There were the bus rides from one minor-league town to another when Elliot Johnson stared out the window and wondered what was going on with his career.
A bad night, a bad series, a bad week can plays tricks with your confidence.
"If you've ever gone 0-for-15 with 12 punch outs, you're wondering if you're ever going to figure it out, because those are stressful times, man," Johnson said.
But you move on to the next town, the next game, the next series and, if you're good enough, you eventually figure some things out for yourself.
Stop trying to hit home runs. OK.
Learn to steal bases. OK.
Learn to play a couple of positions. OK.
Do those and one day you might find yourself with a locker against the wall of a big-league clubhouse, just like Johnson, the utility fielder who made his second Opening Day roster this spring.
"He's been a classic example of good player development," Rays manager Joe Maddon said.
Once an unpolished athlete with no real home on a baseball field, Johnson has developed into a utility fielder who can play both the infield and outfield. What's more, he's handy with the bat because he can bunt, get on base, steal bases and score runs.
"I'm really comfortable with him," Maddon said. "He can do a lot of things well."
Johnson made the Rays 2008 Opening Day roster after Ben Zobrist broke his thumb during spring training. Johnson was tabbed because he was the best of the available replacements. He spent 28 days with the Rays before being sent back to Triple-A Durham.
He might have made his way back to Tropicana Field in 2009 as a replacement for the injured Akinori Iwamura or Jason Bartlett but was nursing a broken thumb of his own.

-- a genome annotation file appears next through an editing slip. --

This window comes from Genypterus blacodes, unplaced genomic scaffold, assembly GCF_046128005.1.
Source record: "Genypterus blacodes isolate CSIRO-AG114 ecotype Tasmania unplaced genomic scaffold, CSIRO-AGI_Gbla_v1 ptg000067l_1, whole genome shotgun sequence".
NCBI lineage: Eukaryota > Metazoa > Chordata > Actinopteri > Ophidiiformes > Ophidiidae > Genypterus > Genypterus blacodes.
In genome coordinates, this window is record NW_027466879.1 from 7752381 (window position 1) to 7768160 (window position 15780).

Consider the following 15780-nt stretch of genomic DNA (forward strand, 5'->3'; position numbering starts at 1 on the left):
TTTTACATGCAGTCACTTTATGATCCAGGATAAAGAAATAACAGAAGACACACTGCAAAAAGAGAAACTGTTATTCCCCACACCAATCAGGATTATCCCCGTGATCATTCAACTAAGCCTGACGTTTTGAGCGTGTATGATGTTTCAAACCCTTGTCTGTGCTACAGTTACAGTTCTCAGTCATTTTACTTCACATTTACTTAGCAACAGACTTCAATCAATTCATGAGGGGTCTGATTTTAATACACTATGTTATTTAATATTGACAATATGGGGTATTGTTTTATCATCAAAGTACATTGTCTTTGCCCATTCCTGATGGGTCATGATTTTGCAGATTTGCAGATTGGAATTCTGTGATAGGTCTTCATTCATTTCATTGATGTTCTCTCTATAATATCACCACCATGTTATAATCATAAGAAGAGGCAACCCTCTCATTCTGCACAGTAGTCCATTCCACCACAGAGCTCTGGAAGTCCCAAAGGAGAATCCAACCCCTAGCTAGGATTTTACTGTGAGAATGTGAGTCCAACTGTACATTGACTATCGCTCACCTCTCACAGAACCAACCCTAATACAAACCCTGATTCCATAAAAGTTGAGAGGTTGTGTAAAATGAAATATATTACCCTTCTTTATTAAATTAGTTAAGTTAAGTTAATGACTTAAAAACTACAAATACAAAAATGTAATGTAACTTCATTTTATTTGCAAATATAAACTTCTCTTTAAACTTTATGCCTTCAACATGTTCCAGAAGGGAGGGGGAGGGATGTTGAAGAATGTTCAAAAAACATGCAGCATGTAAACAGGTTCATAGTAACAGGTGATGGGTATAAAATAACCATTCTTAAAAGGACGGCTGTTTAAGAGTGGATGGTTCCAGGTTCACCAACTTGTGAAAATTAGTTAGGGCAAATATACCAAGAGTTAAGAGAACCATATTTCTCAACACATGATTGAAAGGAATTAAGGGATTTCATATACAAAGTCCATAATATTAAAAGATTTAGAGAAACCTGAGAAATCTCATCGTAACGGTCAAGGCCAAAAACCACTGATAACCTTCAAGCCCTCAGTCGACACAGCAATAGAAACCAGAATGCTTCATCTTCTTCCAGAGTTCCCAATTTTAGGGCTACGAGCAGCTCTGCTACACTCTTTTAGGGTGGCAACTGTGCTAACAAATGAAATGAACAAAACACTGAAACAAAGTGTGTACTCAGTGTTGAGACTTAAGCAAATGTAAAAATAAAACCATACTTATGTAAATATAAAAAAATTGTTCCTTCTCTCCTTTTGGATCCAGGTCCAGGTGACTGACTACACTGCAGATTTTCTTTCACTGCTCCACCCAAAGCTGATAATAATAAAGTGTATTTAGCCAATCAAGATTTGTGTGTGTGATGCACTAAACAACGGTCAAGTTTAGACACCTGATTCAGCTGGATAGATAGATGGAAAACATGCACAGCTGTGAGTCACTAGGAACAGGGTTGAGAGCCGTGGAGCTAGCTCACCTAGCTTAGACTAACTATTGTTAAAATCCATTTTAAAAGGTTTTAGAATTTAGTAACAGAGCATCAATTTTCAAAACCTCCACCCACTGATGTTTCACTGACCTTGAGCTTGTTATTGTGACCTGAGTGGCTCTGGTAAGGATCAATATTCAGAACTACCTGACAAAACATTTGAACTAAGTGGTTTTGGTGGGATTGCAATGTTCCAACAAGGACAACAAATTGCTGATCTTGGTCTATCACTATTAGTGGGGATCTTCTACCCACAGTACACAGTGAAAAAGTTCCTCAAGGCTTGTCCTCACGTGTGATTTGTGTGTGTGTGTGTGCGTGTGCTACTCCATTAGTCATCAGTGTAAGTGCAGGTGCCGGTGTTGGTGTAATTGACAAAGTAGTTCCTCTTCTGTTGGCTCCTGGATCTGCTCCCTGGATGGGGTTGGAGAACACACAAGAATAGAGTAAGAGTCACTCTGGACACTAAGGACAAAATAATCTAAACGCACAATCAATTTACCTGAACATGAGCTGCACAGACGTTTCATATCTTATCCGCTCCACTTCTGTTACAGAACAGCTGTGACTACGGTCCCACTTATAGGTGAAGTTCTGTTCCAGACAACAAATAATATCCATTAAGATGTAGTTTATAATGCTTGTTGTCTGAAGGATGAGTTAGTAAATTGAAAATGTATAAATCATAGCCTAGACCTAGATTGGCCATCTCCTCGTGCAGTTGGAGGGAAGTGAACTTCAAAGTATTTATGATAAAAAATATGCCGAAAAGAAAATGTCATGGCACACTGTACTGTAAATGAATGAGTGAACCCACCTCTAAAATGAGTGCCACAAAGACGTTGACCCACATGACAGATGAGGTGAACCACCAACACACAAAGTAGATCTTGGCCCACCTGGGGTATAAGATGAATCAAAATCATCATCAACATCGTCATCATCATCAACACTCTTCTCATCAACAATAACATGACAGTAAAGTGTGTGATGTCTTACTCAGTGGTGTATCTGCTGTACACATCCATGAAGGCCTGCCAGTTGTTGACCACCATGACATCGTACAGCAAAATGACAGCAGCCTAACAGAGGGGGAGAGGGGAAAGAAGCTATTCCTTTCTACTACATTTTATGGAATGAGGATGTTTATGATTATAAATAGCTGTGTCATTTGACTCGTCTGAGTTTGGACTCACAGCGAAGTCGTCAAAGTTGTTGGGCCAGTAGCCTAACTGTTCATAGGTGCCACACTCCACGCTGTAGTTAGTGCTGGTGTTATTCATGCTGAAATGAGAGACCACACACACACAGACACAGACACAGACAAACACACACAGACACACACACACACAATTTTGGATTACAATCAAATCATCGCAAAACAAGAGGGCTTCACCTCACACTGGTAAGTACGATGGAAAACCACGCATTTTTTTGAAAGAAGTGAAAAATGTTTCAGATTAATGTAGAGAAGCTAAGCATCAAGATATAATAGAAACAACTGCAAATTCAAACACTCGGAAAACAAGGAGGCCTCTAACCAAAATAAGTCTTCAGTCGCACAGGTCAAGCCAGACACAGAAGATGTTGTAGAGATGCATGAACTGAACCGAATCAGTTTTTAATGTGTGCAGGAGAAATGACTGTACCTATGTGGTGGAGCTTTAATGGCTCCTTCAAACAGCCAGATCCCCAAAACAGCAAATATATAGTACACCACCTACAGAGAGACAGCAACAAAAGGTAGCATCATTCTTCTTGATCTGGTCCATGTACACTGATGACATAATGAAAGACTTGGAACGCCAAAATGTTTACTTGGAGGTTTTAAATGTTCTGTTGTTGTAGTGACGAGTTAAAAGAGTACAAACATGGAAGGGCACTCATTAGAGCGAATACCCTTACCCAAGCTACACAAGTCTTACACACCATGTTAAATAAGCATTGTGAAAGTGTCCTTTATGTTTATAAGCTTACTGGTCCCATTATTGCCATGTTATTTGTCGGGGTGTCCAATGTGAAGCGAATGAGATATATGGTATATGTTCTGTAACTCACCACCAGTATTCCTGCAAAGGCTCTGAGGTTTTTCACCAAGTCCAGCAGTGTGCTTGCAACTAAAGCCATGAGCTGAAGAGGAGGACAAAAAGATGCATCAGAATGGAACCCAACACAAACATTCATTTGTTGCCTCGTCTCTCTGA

Johnson has his best minor-league season in 2010 - .319 batting average, 24 doubles, 11 home runs, 56 RBIs, 30 stolen bases - but the Rays didn't have the need or the room.
"Timing was really bad for me the last couple of years," he said. "Hopefully, the timing is really good for me this year."
The development was gradual. It began to take on steam when Johnson finally figured out what he wasn't, and what he wasn't was a home run hitter.
Maddon once told Johnson he had enough power to be a bad hitter.
"My approach growing up and even into pro ball was every count I was trying to hit a home run except with two strikes. Even 3-2 I was trying to hit a home run," Johnson said. "That's not conducive to a guy that's not a home run hitter."
Eventually, Johnson got the message.
"It took a little while," Johnson said. "I think last year was the first year I didn't really try."
Johnson hit .341 this spring with a team-record 12 stolen bases. He did have one home run. It came Wednesday during the Rays' 5-3 win against the Blue Jays at Tropicana Field.
"Pitcher made a mistake," Johnson said.
But it felt good to round the bases.
Johnson said he was 15 when he hit his first home run in an organized baseball game.
"Hitting it was the best thing ever," he said.
It became addictive.
"I'm pretty hard headed," he said. "It took me a little while, because there's nothing better than hitting a home run."
An undrafted free agent who signed with the Rays in 2002, the 27-year-old Johnson has spent the past nine years in the minor leagues. Johnson was waived after not making the squad last spring, passed over by the other 29 teams and re-signed with the Rays.
But Johnson also feels it was the year when everything came together.
"I've always been a good athlete with a lot of raw ability," he said. "It was just a matter of learning to hit. Hitting is the hardest part of this game. If you can hit, man, you're a big-league player. Whether I stay here or not is going to depend on whether I can hit or not."
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